21 May 2014
Budgets, like energy policy, demand we put the short-term aside. But the nature of the debates on both subjects does not augur well for the future.
Have we reached the stage in Australia where our capacity to take hard public policy decisions is seriously diminished?
It is a question worth asking in an environment characterised by the present federal budget debate, the recent moves against coal seam gas development in New South Wales and, not so long ago, the Victorian government distancing itself from Peter Reith’s sensible recommendations on that state’s gas supply future.
Last year Paul Howes, talking about CSG, called on the mainstream parties to “move to the sensible middle of Australian politics” and not to allow themselves to be bullied by activists.
As the budget debate illustrates, this point can be made with respect to much more than energy strategy and policies.
A week after its delivery, the budget’s success is being weighed by how it positions the government and the opposition in opinion polls, not by whether it restores our public finances to a more sustainable footing.
The most critical numbers, it appears, are the primary votes of the major parties and the satisfaction ratings of their leaders.
Self-interest triumphs again over the national interest.
Our high reliance on personal and corporate tax making it a challenge to even maintain the current levels of income over the medium term, let alone fund the increases required to meet budget outlays. Yet there is vocal resistance to progressively increasing reliance on indirect taxes.
At the same time, there is a tragically naïve belief that governments can continue to increase public expenditures indefinitely, despite Treasury analysis showing that real growth in payments has increased by significantly more than real GDP over the past decade. And that is before the pressures of our ageing population and declining workforce participation rate really begin to bite.
The nexus between the budget challenges and gas projects lies in how developing national resources also contributes to maintaining the rate of growth in our living standards. Neither is easy. To fund developments, resource investors have to compete successfully for investment funds to meet Asia’s and our own needs for energy and services.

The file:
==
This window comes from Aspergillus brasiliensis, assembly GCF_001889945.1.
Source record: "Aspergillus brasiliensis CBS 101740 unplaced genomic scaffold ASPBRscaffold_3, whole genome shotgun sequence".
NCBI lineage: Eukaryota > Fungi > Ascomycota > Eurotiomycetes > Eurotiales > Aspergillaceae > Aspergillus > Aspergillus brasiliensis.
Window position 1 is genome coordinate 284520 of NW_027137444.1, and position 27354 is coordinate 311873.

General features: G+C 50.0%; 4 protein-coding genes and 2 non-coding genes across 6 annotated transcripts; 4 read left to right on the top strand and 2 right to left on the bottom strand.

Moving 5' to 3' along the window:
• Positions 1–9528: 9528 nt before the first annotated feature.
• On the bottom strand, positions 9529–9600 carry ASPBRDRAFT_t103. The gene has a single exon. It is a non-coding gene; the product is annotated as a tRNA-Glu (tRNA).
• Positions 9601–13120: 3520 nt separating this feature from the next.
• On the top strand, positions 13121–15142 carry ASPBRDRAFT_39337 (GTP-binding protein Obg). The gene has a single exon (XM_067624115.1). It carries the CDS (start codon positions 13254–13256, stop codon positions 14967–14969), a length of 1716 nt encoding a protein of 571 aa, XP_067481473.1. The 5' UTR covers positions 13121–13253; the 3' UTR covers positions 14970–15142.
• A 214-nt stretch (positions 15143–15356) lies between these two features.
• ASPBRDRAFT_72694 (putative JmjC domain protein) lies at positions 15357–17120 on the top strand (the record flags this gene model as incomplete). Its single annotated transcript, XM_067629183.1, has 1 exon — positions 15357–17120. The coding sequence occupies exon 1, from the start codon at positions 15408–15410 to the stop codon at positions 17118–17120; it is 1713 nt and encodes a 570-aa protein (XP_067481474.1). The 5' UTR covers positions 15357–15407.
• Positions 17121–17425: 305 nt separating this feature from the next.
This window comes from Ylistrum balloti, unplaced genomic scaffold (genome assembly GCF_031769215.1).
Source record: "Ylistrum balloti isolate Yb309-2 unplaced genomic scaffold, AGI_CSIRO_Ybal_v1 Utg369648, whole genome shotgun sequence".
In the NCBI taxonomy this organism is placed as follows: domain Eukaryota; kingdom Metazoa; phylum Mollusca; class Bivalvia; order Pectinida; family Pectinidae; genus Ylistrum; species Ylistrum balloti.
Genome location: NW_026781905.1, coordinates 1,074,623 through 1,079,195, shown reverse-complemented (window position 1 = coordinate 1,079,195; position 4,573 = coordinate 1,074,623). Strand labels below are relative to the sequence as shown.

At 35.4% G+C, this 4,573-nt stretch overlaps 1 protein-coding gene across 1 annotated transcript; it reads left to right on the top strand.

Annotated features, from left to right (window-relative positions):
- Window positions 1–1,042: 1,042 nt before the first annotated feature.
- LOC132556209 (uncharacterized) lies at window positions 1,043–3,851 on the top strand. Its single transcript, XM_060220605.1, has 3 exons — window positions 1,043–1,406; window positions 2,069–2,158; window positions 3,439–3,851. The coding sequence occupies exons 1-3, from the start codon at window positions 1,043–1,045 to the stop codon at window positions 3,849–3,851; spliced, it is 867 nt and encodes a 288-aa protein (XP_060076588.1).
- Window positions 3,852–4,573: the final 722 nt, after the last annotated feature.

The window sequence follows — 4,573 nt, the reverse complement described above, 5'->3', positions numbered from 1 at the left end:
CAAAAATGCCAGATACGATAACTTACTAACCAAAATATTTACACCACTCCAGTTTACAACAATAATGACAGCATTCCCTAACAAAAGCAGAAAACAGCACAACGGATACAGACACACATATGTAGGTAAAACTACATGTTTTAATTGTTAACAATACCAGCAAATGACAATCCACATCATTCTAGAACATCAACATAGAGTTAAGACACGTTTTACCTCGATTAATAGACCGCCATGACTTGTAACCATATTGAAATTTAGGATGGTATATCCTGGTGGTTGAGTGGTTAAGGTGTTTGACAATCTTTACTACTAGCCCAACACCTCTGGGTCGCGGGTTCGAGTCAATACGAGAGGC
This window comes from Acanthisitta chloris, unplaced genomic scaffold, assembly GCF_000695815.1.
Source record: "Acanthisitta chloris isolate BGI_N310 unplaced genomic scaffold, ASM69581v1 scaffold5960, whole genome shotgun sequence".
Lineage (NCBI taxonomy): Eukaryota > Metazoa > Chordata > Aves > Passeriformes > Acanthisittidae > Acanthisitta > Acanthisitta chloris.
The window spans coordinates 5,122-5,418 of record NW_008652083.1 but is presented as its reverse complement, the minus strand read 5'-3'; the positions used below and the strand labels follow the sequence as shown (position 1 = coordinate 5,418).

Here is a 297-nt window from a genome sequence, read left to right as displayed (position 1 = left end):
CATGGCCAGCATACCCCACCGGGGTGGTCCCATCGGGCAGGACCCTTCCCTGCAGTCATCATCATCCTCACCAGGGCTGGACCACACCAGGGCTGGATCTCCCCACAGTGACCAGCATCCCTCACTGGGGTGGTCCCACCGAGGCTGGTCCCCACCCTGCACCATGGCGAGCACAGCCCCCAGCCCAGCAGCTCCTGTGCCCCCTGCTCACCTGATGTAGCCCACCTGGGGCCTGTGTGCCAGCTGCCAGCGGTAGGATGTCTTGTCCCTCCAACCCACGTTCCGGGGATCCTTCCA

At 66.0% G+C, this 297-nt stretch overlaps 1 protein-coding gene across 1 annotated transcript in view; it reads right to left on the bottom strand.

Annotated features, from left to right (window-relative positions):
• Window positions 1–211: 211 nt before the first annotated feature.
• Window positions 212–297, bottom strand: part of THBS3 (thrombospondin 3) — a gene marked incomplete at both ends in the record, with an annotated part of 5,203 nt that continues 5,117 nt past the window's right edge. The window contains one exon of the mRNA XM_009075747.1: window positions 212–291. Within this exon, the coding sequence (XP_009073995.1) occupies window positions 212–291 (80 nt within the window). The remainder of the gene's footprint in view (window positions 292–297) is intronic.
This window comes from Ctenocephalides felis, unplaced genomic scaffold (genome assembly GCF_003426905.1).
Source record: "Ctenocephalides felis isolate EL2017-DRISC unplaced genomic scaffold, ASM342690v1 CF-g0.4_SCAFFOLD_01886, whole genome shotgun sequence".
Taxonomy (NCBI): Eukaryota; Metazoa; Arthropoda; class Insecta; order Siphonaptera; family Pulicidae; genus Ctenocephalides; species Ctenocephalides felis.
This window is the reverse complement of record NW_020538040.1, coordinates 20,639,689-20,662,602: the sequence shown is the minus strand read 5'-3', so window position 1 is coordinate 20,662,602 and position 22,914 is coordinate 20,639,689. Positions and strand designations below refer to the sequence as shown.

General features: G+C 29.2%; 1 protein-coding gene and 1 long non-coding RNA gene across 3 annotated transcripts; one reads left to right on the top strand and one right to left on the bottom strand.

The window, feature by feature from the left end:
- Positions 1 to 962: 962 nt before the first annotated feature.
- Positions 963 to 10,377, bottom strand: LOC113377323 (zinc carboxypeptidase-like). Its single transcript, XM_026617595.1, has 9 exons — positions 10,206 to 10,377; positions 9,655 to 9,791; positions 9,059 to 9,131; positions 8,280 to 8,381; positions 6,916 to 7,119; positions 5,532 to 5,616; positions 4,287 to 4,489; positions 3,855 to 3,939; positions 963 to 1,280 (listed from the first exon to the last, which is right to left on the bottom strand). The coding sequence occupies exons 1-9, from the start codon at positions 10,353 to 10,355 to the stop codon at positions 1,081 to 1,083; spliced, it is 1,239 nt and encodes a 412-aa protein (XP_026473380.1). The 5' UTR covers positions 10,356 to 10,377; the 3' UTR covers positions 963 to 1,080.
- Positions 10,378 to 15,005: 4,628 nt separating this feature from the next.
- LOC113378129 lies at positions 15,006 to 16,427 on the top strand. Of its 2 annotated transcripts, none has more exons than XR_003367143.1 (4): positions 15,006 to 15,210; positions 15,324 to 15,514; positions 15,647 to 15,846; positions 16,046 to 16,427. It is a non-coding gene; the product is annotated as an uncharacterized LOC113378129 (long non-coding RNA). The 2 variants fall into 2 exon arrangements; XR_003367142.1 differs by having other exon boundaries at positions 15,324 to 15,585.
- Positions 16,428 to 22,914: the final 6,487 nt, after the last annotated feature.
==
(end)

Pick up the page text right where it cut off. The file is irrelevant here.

Achieving this delivers domestic gains in the shape of employment and a direct contribution through growing taxation payments.
Gas is not the only factor in our resources hand, but played right, it can deliver sustained major benefits for Australian society.
The troubles that a radical minority can create in NSW (and potentially Victoria) underline the question of whether today’s policymakers can adhere to the “sensible middle” in the national interest.
The NSW problem emphasises the need for Australia to have a long-term energy plan. Failure to develop such a plan will have implications for consumers in terms of security of supply and rising costs, as well as for the whole community in terms of our economic welfare.
Achieving an energy plan requires not just undertaking reviews and canvassing opinion. It also needs government decisions that can be carried through despite populist or fringe opposition.
Australians are quick to criticise political leaders for putting off hard decisions in favour of the sugar hit of the next fortnight’s public opinion poll. But just as we have only ourselves to blame if we allow the Federal Budget to be developed in response to any part of the community that feels it is losing something, we all lose if we allow energy planning to be influenced by the fantasies of those at the fringe of Australian community thinking.
It turns provision of essential services for the mass market in to a lottery. It will only scare off investors in both energy and industrial development with major implications for the economy.
There is clear evidence from opinion polls that some 56 per cent of Australians are understandably concerned about their cost of living problems. The only issues that rival this are concerns about the cost and efficiency of health management and the lack of community infrastructure more generally.
Failure to take hard decisions across a range of policy areas, including energy, means we and our children may really end up “doing it tough” because our mainstream political leaders lack the capacity to embrace the “sensible middle” and the backbone to see necessary policies through to the end.
This blog post was first published as an opinion piece in the Australian Financial Review on 22 May.